Paying Software Bills

Hi, I am new to the forum and I greatly appreciate all the information you all so graciously share.

I was recently listening to a podcast with Gavin Baker and Patrick O’Shaughnessy where they discussed software companies during the pandemic. Baker discussed the fact that many businesses may and have stopped paying software bills during the pandemic. Specifically, he stated that software bills are low on the list of outstanding debts and companies will pay employees, mortgages, rent, etc. before software bills and software companies will have little recourse. Further, he stated that businesses have sought and received reductions in cost due to the pandemic.

I know this may not have much of a long term implication, but I was just wondering your thoughts on the above.


Gavin Baker has expounded more on this in his medium post -…


Some of the larger firms like Cisco are supporting their SMB clients by accepting deferred payments.
Perhaps our SAAS companies with sufficient cash reserves to manage their operating expenses would be negotiating similar terms with their SMB clients. Another thought I had was that the incremental operating cost to continue supporting an already existing customer hopefully is not significant.

I listened to that podcast and read his post

I think generally speaking saying “Baker discussed the fact that many businesses may and have stopped paying software bills during the pandemic” isn’t really useful. It’s too general. It’s kind of the same as saying “there’s a pandemic and businesses will be hurt.” I think Gavin’s general point is that all SAAS companies are not immune to business downturn.

But you have to try to pick the best companies and invest in those. You have to create a strategy and stick to that strategy. If my strategy is to find fast growing, high margin, capital light companies then I don’t try to guess what will happen in the macro environment. I just try to find the best companies that will prosper regardless


My takeaway was software is becoming cyclical so if some think that SaaS companies are going to escape the jury is out and we will find out which SaaS companies did indeed do better. Most other companies and especially since the nature of SaaS is use/seat based licenses, it be easier to turn the spigot on and off and pay for only what you use.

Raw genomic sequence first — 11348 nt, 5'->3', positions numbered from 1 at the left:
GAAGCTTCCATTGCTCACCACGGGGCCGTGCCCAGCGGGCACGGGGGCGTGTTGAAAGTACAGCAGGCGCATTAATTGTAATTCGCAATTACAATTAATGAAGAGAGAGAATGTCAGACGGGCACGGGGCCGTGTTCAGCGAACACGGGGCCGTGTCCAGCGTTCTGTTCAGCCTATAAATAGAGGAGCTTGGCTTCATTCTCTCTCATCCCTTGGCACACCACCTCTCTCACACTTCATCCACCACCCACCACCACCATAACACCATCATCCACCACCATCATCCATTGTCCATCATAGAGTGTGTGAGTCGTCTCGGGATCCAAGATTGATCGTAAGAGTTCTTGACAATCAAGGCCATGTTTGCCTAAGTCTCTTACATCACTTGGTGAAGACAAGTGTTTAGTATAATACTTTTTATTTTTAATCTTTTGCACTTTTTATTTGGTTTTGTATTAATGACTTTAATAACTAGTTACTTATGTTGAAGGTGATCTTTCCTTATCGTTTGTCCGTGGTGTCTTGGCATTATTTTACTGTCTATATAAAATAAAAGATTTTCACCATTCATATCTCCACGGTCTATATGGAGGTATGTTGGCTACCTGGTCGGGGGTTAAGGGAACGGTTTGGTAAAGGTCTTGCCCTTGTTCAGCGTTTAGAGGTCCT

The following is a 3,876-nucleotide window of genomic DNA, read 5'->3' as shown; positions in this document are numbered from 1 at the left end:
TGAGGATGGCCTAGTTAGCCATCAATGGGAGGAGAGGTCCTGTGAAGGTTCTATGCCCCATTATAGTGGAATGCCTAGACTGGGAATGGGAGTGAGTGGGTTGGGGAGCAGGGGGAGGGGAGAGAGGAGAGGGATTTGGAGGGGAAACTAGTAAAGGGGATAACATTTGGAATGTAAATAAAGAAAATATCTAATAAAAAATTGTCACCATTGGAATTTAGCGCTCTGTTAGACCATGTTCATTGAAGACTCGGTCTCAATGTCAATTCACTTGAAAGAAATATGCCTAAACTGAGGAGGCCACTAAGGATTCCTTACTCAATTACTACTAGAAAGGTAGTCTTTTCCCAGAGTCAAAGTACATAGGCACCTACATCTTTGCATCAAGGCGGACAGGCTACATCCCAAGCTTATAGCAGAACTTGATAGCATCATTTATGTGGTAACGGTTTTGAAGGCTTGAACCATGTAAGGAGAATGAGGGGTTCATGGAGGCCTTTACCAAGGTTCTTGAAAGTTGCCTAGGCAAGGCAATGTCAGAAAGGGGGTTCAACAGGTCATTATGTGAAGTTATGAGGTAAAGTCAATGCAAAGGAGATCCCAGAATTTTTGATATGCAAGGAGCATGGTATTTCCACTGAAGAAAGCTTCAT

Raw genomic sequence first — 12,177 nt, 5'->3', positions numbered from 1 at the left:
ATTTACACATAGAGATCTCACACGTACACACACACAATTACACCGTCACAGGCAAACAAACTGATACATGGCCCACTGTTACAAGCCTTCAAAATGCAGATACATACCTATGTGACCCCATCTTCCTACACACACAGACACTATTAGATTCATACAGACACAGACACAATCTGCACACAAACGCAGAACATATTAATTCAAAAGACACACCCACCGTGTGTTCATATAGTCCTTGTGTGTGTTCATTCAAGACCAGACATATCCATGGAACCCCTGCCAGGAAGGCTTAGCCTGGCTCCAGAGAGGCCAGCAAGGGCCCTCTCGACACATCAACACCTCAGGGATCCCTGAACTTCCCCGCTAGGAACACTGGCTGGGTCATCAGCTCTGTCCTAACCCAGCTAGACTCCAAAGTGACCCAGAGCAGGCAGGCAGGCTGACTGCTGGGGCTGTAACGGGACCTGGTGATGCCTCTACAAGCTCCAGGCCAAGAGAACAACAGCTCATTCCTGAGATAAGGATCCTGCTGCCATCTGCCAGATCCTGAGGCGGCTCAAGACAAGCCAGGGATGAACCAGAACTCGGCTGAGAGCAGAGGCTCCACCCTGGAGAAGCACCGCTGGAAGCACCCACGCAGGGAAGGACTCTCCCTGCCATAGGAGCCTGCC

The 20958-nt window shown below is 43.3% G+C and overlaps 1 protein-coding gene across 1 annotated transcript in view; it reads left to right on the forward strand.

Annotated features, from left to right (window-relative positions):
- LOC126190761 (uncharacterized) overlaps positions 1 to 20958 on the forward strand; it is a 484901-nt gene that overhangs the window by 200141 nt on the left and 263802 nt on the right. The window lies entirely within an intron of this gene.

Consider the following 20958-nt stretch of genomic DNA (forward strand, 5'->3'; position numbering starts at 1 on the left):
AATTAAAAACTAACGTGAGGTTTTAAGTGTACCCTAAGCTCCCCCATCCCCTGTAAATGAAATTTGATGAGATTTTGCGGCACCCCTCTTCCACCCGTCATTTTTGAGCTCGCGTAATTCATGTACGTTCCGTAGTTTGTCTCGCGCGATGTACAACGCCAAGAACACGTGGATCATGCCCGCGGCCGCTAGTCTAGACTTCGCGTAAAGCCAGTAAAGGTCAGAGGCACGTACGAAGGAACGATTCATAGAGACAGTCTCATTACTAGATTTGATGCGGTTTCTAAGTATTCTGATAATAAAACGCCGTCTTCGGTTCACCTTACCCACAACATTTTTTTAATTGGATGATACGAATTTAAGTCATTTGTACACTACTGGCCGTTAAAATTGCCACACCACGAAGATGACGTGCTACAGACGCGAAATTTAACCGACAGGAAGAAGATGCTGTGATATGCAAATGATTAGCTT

So based on that and implications for near term I think AYX, DDOG, COUP might see some slow down. CRWD, ZS, OKTA should benefit due to increased reliance on remote workforce and security is not optional. ZM we all know so enough said on that.

Interested in knowing how others view it.



I don’t quite understand this. If businesses are not paying their bills for their software / subscriptions, how long would it be before the vendor cuts them off from their software?

I mean, if this software is needed to run the business, I think it will get paid for.

Am I being too simple about this?



Well, Ruhaan pointed out that “per user” licensing can be reduced by clients reducing their users.

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This survey provides more colour to the debate :

"We surveyed CEOs, CROs, and CCOs of late stage private cloud companies (e.g., Forbes Cloud 100) and publicly-traded SaaS companies (e.g., BVP NASDAQ Emerging Cloud Index). These companies generally represent the “best of the best” of what the cloud offers. So, to some extent, they are a bellwether for technology.

Here’s what we learned:

  1. Retention is of high interest right now
    The first learning came from the survey responses themselves. We emailed a population of 82 respondents and received 41 surveys back. If you aren’t in the market research business, a survey response rate (without an incentive like a gift card) of 50% is almost unheard of. The fact that busy people took time to respond means that this is topical.

  2. Churn rates are going to go up significantly in SaaS
    Of our respondents, 77.5% believed their anticipated Net Retention Rate (with the benefit of upsell) would decrease by at least 3% and up to 20+%. Of those companies, 40% believed it would reduce by 11% or more."…


I would add ROKU to the list as they are a B-C company rather than a B-B company. I think if people are going to be pretty much stuck at home for several more months ROKU will see both demand for the device and utilization of the service increase. I don’t think the device produces much revenue (priced near cost I believe), but increased device sales drives increased utilization. So more users will be using it more often.

I agree about CRWD, ZS, OKTA and ZM. I also agree that COUP might see some tapering off. I’m uncertain about AYX and DDOG as I think an argument can be made for either of those to at least maintain present levels if not increases.

As it’s late where I am, I won’t make that argument right now. Leave it as an opinion for now.

I’m uncertain about AYX and DDOG as I think an argument can be made for either of those to at least maintain present levels if not increases.

I think there’s a lack certainty in general. I do like Alteryx more than Datadog more in general at this point because Alteryx has already been focusing on selling to large enterprises for at least the past couple of quarters. DataDog says that most of its deals have been green field opportunities, which means it’s probably selling to a lot of smaller players, my logic being that larger enterprises probably have some sort of monitoring set up that Datadog would be replacing, and hence not be green field.